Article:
Tuesday, 1 February 2011

Celebrate... Chinese New Year

I really love Chinese food, and making your own at home can be a great way to keep an eye on sodium and additive levels. The following are two ideas for popular family friendly Chinese dishes, and great way to get some fresh vegetables into the kids.

Sweet and Sour Sauce

With a heritage in both Chinese and Southern States cooking, there are loads of variations on sweet and sour sauce, but I'd say this definitely one from the Chinese camp. Obviously chicken and pork are the meats best associated with sweet and sour dishes, but if your not a meat eater this can make a great glaze for vegetable kebabs (perhaps add a dollop of honey for extra stickiness). Pineapple seems to be one of those love/hate ingredients; personally I love it, but if you're a hater, this recipe will do fine without. This will do enough sauce for four people.

100ml of soda water
2 tablespoons of rice vinegar or failing that, white wine vinegar
2 tablespoons of light soy sauce
2 tablespoons of dark brown sugar
2 tablespoons of tomato purée
2 tablespoons of sherry
1 tablespoon of corn flower 
Zest and juice of half a large, unwaxed lemon.

Optional Stir Fry ingredients
50g pinapple, cut into chunks
1 Green Pepper, sliced
1 small onion, finely chopped

In a bowl mix together the cornflower, lemon zest and soda water with a balloon whisk or fork until combined. Add the rest of the ingredients and mix until smooth.

In a wok, stir fry the onion and any meat you are using until browned (extra crispiness can be achieved by tossing the meat in a little seasoned cornflower first). Add the peppers and pineapple and cook for an additional 5 minutes on medium heat. Finally add your sauce, stirring continuously until thick and shiny. This should only take a few minutes.

Spinach Fried Rice

A great accompaniment to Sweet and Sour dishes, and an excellent means of vegin' up the dish. Normal rice cooking instructions would say 50-75g per person and will have range of cooking times depending on what type of rice you use. Follow the packet's instructions and have the rice just cooked, drained and ready to go into this dish. When cooking your rice, in order to get a great flavour and fluffiness, I recommend covering in plenty of cold water, bringing to the boil, squeezing in the juice of half a lemon or lime, giving a rapid stir, leaving the lemon or lime in pan, putting the lid on and turning right down for the remainder of the cooking time.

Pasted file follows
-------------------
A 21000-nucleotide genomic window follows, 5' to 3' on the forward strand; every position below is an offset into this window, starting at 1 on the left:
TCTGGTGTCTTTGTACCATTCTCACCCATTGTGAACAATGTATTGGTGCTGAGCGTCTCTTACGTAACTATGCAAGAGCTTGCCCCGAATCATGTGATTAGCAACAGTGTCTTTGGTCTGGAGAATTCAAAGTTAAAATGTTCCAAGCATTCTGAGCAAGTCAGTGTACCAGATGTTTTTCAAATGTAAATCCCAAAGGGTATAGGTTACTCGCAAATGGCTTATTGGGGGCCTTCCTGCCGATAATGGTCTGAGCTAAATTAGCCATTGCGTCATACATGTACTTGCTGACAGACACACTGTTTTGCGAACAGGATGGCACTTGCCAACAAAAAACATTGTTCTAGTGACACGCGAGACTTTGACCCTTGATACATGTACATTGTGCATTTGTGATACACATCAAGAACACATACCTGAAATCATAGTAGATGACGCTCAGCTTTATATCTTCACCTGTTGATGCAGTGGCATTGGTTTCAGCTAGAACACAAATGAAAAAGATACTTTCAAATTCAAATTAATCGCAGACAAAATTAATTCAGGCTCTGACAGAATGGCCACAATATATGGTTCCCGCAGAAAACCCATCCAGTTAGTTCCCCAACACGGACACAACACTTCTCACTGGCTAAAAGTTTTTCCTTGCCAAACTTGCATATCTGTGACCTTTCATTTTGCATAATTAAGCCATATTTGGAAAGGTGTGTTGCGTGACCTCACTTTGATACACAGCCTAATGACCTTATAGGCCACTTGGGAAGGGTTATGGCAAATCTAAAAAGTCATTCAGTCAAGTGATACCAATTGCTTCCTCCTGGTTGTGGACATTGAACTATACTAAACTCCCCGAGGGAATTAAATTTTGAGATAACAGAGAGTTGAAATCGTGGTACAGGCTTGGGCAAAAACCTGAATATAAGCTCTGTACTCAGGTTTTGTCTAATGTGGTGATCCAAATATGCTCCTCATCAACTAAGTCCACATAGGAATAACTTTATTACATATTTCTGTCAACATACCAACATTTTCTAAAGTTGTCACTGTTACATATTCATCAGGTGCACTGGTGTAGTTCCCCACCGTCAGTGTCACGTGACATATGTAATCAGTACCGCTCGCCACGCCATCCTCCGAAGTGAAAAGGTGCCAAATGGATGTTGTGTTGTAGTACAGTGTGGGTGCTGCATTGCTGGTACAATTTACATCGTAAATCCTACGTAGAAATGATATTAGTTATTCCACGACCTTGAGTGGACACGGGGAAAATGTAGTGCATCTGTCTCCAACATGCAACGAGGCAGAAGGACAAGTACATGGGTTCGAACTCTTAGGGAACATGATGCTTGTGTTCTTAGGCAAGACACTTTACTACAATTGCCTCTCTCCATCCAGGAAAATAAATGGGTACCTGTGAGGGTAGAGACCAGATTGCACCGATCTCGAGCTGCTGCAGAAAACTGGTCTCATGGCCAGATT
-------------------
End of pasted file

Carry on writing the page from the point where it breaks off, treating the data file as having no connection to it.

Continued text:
Cooked rice for 4 people
Four handfuls of fresh spinach
Two cloves of garlic, crushed.
Four or five scallions, finely chopped
Generous amount of rape seed oil (aprox 4 tablespoons)

When cooking use a good quality non stick pan or wok. Fry your scallions and garlic on high heat in about half the oil until soft. Add the remainder of the oil and add your cooked rice. Immediately turn down the heat to a low setting, stir the rice continuously, making sure it is all being coated and absorbing the oil. If the pan and oil are hot enough this should only take a few minutes - any longer and you risk burning the rice. Finally remove from the heat and stir in the spinach. Put the lid on the pan, let rest for a minute or two before serving, breaking it up with a large fork before hand.

If you can, make an event of celebrating Chinese New Year. Use chopsticks, which the kids will love and is a great skill to pick up at a young age. There are many variations when it comes to using chopsticks, in terms of regional etiquette, dining location and chopstick design. Asia Recipe has a great 'how to guide' that is worth checking out. Put more than anything, enjoy the family event and maybe slip the kids a bit of lucky money if they've been good (perhaps as a reward for trying something new?).

Image: Carlos Porto / FreeDigitalPhotos.net

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